Sitting firmly atop my travel bucket list, alongside Tomorrowland in Belgium and Carnival in Brazil is a party that I can’t attend by just purchasing a ticket: one of the Cataphile’s legendary all night raves in the Catacombs underneath Paris.

The Catacombs are a series of wide tunnels and interconnected rooms that were constructed underneath the city in 1774.  The original reason for their construction was to be ossuaries (i.e., a final resting place for skeletal remains typically constructed when burial space is scarce, don’t worry I had to look it up too, thx @ Wikipedia) So basically, the Catacombs are like a graveyard except instead of burying the bodies Le Francais just stacked all the skeletons on top of each other.

While in Paris, I visited the official part of the Catacombs, and it’s super cool in an extremely creepy sort of way. Stacks of skulls line the underground like the walls of a maze and there are some rather chilling messages inscribed in French on the wall.

The Catacombs is open to the public but only a fraction of their entirety is included in the tour. The tunnels are actually must more expansive, with most of it being closed off and illegal to enter. 

Down the rabbit hole…

Enter the Catophiles, named for their obsession with breaking and entering into the Catacombs to throw huge, secret, parties and and paint gorgeous murals on the walls.

There’s even been rumors of a magic ~shroom~ garden in the Catacombs,
in which the dark, damp conditions are perfect for growing them.

One of my brief flings in Paris let me in on this little secret, and even passed on some ~illegal~ maps of the formally undocumented Catacombs. (Which he REFUSED to let me post here for fear of legal consequences. Whatever Xavier. The French are just a little bit dramatic.) The maps of the entire underground network are not available to the public and the original founders of the Cataphiles actually STOLE a copy from French officials, which is pretty savage and says a lot about French government security. 

The work it takes to make this magical event happen is significant. Breaking into the unofficial Catacombs requires wading through large amounts of water with heavy DJ equipment, evading the authorities, and lighting lanterns to dance around in tunnels lit only by firelight.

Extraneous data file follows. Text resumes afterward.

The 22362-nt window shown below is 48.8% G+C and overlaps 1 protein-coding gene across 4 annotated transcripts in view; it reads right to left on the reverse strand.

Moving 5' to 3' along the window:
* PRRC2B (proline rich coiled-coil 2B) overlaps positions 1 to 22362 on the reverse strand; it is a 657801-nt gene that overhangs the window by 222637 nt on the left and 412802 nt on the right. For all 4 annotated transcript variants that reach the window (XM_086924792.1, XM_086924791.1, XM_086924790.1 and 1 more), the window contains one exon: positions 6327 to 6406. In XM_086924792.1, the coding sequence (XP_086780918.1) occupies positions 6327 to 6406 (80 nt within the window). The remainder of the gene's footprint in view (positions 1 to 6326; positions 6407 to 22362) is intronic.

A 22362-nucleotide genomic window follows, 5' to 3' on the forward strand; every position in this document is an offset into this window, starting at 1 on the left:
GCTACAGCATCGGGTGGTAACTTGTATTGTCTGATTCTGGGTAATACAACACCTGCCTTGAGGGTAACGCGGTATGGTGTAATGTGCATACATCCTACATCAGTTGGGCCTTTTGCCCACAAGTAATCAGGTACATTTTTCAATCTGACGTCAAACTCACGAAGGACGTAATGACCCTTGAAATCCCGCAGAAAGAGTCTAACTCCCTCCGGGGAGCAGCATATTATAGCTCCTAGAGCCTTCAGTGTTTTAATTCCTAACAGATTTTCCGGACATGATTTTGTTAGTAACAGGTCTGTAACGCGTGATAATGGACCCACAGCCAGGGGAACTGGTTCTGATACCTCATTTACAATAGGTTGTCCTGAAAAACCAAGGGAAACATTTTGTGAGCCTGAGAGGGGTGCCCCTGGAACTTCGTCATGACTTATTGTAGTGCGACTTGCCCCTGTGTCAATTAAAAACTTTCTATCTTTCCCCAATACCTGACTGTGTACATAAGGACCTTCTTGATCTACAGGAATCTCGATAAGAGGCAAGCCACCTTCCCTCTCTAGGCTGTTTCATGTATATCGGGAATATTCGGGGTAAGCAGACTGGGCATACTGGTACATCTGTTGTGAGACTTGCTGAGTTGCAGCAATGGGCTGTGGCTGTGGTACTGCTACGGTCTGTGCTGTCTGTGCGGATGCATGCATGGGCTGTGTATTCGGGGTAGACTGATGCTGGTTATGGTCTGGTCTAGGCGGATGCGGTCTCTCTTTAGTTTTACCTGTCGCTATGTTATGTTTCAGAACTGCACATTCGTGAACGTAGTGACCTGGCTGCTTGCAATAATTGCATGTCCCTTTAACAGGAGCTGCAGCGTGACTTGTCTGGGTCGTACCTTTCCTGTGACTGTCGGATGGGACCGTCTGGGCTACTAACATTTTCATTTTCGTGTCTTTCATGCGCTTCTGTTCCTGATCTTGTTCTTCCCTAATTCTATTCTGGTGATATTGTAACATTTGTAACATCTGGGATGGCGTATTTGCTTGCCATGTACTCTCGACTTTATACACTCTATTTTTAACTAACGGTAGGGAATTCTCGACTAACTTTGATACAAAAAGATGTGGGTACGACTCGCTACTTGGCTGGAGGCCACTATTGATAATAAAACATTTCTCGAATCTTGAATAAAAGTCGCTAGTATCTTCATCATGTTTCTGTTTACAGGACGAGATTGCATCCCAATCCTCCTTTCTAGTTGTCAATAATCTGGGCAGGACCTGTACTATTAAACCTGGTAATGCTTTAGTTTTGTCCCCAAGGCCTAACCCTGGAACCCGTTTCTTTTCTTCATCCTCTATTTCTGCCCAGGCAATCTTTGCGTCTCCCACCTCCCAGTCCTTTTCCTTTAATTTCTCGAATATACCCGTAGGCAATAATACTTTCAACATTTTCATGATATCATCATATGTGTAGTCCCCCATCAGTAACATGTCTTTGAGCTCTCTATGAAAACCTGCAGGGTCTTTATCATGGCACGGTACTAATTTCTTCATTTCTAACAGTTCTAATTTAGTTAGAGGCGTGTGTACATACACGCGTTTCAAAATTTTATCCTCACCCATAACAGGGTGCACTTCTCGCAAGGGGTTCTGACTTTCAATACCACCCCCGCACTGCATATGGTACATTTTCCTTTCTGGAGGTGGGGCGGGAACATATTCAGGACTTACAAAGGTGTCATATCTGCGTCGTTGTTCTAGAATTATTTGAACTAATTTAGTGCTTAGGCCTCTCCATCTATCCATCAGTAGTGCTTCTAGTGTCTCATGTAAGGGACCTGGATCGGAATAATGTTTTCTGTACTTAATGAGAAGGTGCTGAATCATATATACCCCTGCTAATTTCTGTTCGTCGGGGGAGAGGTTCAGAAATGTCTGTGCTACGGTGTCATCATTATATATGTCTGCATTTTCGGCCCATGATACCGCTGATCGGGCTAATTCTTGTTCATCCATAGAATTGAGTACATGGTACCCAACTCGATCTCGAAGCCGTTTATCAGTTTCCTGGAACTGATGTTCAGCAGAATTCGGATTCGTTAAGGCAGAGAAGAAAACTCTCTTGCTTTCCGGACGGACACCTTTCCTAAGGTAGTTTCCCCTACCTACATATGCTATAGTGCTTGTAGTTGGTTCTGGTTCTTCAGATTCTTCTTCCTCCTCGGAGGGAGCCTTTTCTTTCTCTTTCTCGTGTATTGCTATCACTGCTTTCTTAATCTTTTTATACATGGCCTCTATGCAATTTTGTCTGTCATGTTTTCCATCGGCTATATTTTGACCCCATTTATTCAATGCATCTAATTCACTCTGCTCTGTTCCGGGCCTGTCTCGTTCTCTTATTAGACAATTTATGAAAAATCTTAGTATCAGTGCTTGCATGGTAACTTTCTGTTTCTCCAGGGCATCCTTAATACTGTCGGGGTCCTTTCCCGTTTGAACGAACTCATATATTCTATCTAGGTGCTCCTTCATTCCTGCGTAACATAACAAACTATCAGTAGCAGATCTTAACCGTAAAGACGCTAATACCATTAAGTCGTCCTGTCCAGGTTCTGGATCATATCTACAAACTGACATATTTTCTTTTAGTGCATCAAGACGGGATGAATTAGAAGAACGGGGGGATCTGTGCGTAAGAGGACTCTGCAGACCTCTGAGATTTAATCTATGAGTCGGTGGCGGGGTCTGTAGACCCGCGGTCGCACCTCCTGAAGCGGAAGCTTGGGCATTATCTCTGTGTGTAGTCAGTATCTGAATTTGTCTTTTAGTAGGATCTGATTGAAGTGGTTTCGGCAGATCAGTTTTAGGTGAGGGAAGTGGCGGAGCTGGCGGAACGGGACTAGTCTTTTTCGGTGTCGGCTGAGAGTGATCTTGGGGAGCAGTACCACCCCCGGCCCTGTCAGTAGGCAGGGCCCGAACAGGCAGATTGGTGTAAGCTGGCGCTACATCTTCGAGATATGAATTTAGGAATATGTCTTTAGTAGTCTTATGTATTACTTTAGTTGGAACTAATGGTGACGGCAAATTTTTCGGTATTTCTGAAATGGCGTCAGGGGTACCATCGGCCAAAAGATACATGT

ayeeee it’s lit! (literally)

One branch of the Cataphiles have a mission beyond just having a good time: Les UX (the Urban eXperiment) work to secretly improve hidden, yet historically significant areas of Paris that are underfunded or overlooked by the government. They set up a secret, underground bar, restaurant, and movie theatre within the Catacomb tunnels. These were infiltrated by the police in 2004, following the tip of  a revenge-bent ex-girlfriend of one of the group’s members. (Lol, these people are savage.) The police found a camera installed to record everyone who entered and motion sensors that triggered a recording of barking dogs to ward off trespassers.  

Telling the police to piss off like

But the authority crackdown hasn’t stopped the Cataphiles. They still secretly enter through manholes and tunnels off the metro and party all night.  Every member of the group is sworn to secrecy and it’s impossible to attend unless invited. 

After Party: Catacombs Edition

The whole endeavour is not without the thrill of a bit of danger: cave ins are possible (although rare) and it’s easy to get lost without the proper (unofficial) guide. However, I draw the line at entering through any of the manmade tunnels only big enough for one person at a time, which is literally a scene out of The Descent. Hard pass.  

 This probably says something unsettling about my psyche, but I am DYING (lmaooooo no pun intended) to party within La Porte de l’Enfer (The Gates of Hell) next to a bunch of skulls. 

Sources: ( user "dweeb"),,,,

How to stay skinny while still enjoying the world’s best food

Picking my lunch in the Galapagos Islands

Staying fit while traveling can be challenging, especially if you’re a total foodie like me. But that’s no reason to miss out on exotic delicacy or spend time in your hotel’s gym (also – why’re you even staying in a hotel? hostels are where the parties @.) Instead, incorporate these simple tenants into your lifestyle while abroad – and drink lots of water – to avoid packing on the pounds.

1. Choose your moments.

If I’m headed to Italy, you best believe I am planning on trying every pasta dish the city has to offer. Sure,  I like to maintain my figure – but in a candlelit, hole in the wall in Florence, cellulite doesn’t exist. It’s a steadfast dieting principle that while travelling,  calories only count when the food sucks. I’m looking @ you. Airplane meals – don’t eat them. Have a KIND bar and a large glass of shitty (albeit hopefully free, ayyyyy overseas flights) wine and save your calorie bank for the best restaurants in your destination.


2.  Never go to the gym.

If you have time to hit the gym before breakfast, you’re not hitting the clubs hard enough. Go for a run along the beach, take a yoga class in a temple, go shopping and sightseeing, take tours, climb every monument and hike to every breathtaking view. Play in the ocean, ride a horse or a camel or an elephant, and dance until four in the morning. Do.  Not. Go. To. The. Gym.

Hiking in Zermatt, Switzerland, definitely beats the treadmill.

3.  Share food with your friends.